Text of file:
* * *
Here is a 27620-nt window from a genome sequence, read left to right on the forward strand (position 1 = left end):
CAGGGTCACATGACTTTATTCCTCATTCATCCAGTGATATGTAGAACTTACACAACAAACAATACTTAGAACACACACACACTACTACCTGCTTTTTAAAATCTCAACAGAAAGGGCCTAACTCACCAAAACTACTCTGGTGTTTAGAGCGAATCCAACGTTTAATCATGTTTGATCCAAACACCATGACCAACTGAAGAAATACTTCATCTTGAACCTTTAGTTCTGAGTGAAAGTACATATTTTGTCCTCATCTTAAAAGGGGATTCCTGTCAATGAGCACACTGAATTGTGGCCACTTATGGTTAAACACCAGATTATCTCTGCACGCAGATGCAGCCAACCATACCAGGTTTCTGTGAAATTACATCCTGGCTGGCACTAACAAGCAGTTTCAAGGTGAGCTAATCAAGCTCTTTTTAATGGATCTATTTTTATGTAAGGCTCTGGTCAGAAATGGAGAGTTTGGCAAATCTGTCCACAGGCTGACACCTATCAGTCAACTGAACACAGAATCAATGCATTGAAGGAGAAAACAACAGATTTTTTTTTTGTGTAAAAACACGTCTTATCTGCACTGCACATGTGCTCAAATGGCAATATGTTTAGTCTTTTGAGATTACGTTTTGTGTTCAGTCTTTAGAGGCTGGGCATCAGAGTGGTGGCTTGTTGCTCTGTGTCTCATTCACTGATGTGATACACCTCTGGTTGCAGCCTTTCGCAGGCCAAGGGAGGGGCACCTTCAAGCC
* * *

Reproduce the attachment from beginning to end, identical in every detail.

Here is a 27620-nt window from a genome sequence, read left to right on the forward strand (position 1 = left end):
CAGGGTCACATGACTTTATTCCTCATTCATCCAGTGATATGTAGAACTTACACAACAAACAATACTTAGAACACACACACACTACTACCTGCTTTTTAAAATCTCAACAGAAAGGGCCTAACTCACCAAAACTACTCTGGTGTTTAGAGCGAATCCAACGTTTAATCATGTTTGATCCAAACACCATGACCAACTGAAGAAATACTTCATCTTGAACCTTTAGTTCTGAGTGAAAGTACATATTTTGTCCTCATCTTAAAAGGGGATTCCTGTCAATGAGCACACTGAATTGTGGCCACTTATGGTTAAACACCAGATTATCTCTGCACGCAGATGCAGCCAACCATACCAGGTTTCTGTGAAATTACATCCTGGCTGGCACTAACAAGCAGTTTCAAGGTGAGCTAATCAAGCTCTTTTTAATGGATCTATTTTTATGTAAGGCTCTGGTCAGAAATGGAGAGTTTGGCAAATCTGTCCACAGGCTGACACCTATCAGTCAACTGAACACAGAATCAATGCATTGAAGGAGAAAACAACAGATTTTTTTTTTGTGTAAAAACACGTCTTATCTGCACTGCACATGTGCTCAAATGGCAATATGTTTAGTCTTTTGAGATTACGTTTTGTGTTCAGTCTTTAGAGGCTGGGCATCAGAGTGGTGGCTTGTTGCTCTGTGTCTCATTCACTGATGTGATACACCTCTGGTTGCAGCCTTTCGCAGGCCAAGGGAGGGGCACCTTCAAGCC